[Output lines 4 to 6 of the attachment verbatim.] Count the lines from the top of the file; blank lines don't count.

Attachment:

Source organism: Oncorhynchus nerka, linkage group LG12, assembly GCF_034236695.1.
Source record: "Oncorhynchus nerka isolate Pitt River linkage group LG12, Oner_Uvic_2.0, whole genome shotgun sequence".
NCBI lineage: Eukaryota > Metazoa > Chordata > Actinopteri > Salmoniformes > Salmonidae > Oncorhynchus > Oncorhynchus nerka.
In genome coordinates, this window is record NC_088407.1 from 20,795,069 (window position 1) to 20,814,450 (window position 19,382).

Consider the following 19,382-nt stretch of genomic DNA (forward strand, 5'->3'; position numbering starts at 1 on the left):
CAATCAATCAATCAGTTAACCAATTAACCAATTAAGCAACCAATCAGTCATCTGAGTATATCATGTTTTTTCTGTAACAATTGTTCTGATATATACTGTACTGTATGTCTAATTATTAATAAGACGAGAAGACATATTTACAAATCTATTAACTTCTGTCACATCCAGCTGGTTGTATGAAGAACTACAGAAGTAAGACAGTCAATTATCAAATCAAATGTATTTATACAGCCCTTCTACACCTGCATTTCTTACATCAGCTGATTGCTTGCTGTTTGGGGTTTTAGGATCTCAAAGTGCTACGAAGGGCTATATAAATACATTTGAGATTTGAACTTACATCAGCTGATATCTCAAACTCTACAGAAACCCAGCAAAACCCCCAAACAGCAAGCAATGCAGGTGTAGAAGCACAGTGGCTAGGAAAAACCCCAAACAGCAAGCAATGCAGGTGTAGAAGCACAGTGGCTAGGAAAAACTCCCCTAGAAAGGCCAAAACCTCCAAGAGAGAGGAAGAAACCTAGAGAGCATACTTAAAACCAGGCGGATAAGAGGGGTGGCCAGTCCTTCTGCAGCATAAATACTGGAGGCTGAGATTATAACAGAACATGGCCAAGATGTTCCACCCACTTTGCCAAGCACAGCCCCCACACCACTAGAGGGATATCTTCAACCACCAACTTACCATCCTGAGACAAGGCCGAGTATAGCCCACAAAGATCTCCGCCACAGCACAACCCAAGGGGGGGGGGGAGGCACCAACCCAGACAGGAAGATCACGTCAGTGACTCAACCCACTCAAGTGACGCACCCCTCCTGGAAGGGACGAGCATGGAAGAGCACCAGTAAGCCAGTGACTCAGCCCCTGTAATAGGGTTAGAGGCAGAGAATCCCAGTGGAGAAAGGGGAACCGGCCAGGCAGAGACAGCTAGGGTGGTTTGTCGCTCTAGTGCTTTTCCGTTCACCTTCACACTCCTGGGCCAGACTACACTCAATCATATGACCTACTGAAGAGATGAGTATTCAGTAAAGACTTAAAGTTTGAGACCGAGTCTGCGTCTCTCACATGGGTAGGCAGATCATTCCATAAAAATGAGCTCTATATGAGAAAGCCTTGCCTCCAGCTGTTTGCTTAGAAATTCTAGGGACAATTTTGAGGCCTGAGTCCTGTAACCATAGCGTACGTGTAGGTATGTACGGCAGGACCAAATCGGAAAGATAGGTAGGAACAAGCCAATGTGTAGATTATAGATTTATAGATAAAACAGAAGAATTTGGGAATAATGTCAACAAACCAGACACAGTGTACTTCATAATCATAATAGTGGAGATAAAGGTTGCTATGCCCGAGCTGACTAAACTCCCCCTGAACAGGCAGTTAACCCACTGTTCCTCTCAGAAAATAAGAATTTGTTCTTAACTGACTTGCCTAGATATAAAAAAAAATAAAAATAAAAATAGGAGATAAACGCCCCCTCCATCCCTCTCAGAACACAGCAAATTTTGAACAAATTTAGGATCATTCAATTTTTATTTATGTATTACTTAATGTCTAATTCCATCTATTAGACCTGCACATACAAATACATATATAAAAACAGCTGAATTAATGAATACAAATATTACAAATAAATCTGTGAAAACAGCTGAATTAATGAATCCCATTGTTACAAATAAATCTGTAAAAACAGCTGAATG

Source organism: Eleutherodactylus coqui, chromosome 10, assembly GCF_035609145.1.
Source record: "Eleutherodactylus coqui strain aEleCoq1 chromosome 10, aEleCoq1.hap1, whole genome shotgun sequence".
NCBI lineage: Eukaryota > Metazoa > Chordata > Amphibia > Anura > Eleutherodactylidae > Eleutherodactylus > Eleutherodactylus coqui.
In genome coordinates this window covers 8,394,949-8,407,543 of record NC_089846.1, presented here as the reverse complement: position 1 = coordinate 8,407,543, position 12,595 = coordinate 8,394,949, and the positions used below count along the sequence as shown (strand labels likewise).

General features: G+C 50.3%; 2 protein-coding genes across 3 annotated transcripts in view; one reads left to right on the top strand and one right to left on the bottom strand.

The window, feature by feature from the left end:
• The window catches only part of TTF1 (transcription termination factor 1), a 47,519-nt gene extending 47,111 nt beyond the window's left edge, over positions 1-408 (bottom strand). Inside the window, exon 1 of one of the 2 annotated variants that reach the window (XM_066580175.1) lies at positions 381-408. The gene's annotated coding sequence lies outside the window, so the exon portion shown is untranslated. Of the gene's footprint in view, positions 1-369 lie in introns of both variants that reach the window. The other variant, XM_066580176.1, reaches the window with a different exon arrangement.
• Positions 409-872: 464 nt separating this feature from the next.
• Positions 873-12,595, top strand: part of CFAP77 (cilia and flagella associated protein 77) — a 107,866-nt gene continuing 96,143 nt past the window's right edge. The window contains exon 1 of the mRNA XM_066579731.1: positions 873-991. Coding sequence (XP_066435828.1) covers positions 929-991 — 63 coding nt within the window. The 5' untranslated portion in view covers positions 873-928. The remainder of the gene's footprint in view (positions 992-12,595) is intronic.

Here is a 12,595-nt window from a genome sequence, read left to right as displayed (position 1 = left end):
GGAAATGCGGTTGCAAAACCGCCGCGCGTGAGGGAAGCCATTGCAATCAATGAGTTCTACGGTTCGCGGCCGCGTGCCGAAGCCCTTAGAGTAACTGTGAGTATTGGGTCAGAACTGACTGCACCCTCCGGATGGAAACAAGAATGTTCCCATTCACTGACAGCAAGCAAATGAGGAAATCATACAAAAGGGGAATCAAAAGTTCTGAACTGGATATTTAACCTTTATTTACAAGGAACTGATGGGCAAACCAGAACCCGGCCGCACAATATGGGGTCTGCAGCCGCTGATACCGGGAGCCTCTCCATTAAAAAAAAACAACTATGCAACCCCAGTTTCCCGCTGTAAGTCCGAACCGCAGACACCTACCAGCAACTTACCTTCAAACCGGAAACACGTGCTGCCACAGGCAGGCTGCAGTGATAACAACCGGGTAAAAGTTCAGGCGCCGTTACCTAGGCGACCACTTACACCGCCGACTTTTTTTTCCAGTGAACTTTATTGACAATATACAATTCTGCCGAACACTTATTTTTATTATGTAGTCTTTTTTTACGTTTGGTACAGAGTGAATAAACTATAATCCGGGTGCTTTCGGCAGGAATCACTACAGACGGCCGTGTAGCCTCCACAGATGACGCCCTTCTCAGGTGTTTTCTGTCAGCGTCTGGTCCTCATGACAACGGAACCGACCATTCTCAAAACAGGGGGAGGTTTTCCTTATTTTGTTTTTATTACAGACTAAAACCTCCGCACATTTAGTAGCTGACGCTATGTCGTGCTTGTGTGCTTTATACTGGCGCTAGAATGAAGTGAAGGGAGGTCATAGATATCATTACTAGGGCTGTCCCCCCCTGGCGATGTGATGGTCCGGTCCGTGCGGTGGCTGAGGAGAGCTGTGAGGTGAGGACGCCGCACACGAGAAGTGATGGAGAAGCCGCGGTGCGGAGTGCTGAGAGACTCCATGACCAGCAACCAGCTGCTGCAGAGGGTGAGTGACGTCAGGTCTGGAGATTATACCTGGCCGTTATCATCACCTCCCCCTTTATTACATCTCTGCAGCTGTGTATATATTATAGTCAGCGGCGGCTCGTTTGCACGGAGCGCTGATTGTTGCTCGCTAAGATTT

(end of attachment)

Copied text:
In genome coordinates, this window is record NC_088407.1 from 20,795,069 (window position 1) to 20,814,450 (window position 19,382).

Consider the following 19,382-nt stretch of genomic DNA (forward strand, 5'->3'; position numbering starts at 1 on the left):
CAATCAATCAATCAGTTAACCAATTAACCAATTAAGCAACCAATCAGTCATCTGAGTATATCATGTTTTTTCTGTAACAATTGTTCTGATATATACTGTACTGTATGTCTAATTATTAATAAGACGAGAAGACATATTTACAAATCTATTAACTTCTGTCACATCCAGCTGGTTGTATGAAGAACTACAGAAGTAAGACAGTCAATTATCAAATCAAATGTATTTATACAGCCCTTCTACACCTGCATTTCTTACATCAGCTGATTGCTTGCTGTTTGGGGTTTTAGGATCTCAAAGTGCTACGAAGGGCTATATAAATACATTTGAGATTTGAACTTACATCAGCTGATATCTCAAACTCTACAGAAACCCAGCAAAACCCCCAAACAGCAAGCAATGCAGGTGTAGAAGCACAGTGGCTAGGAAAAACCCCAAACAGCAAGCAATGCAGGTGTAGAAGCACAGTGGCTAGGAAAAACTCCCCTAGAAAGGCCAAAACCTCCAAGAGAGAGGAAGAAACCTAGAGAGCATACTTAAAACCAGGCGGATAAGAGGGGTGGCCAGTCCTTCTGCAGCATAAATACTGGAGGCTGAGATTATAACAGAACATGGCCAAGATGTTCCACCCACTTTGCCAAGCACAGCCCCCACACCACTAGAGGGATATCTTCAACCACCAACTTACCATCCTGAGACAAGGCCGAGTATAGCCCACAAAGATCTCCGCCACAGCACAACCCAAGGGGGGGGGGGAGGCACCAACCCAGACAGGAAGATCACGTCAGTGACTCAACCCACTCAAGTGACGCACCCCTCCTGGAAGGGACGAGCATGGAAGAGCACCAGTAAGCCAGTGACTCAGCCCCTGTAATAGGGTTAGAGGCAGAGAATCCCAGTGGAGAAAGGGGAACCGGCCAGGCAGAGACAGCTAGGGTGGTTTGTCGCTCTAGTGCTTTTCCGTTCACCTTCACACTCCTGGGCCAGACTACACTCAATCATATGACCTACTGAAGAGATGAGTATTCAGTAAAGACTTAAAGTTTGAGACCGAGTCTGCGTCTCTCACATGGGTAGGCAGATCATTCCATAAAAATGAGCTCTATATGAGAAAGCCTTGCCTCCAGCTGTTTGCTTAGAAATTCTAGGGACAATTTTGAGGCCTGAGTCCTGTAACCATAGCGTACGTGTAGGTATGTACGGCAGGACCAAATCGGAAAGATAGGTAGGAACAAGCCAATGTGTAGATTATAGATTTATAGATAAAACAGAAGAATTTGGGAATAATGTCAACAAACCAGACACAGTGTACTTCATAATCATAATAGTGGAGATAAAGGTTGCTATGCCCGAGCTGACTAAACTCCCCCTGAACAGGCAGTTAACCCACTGTTCCTCTCAGAAAATAAGAATTTGTTCTTAACTGACTTGCCTAGATATAAAAAAAAATAAAAATAAAAATAGGAGATAAACGCCCCCTCCATCCCTCTCAGAACACAGCAAATTTTGAACAAATTTAGGATCATTCAATTTTTATTTATGTATTACTTAATGTCTAATTCCATCTATTAGACCTGCACATACAAATACATATATAAAAACAGCTGAATTAATGAATACAAATATTACAAATAAATCTGTGAAAACAGCTGAATTAATGAATCCCATTGTTACAAATAAATCTGTAAAAACAGCTGAATG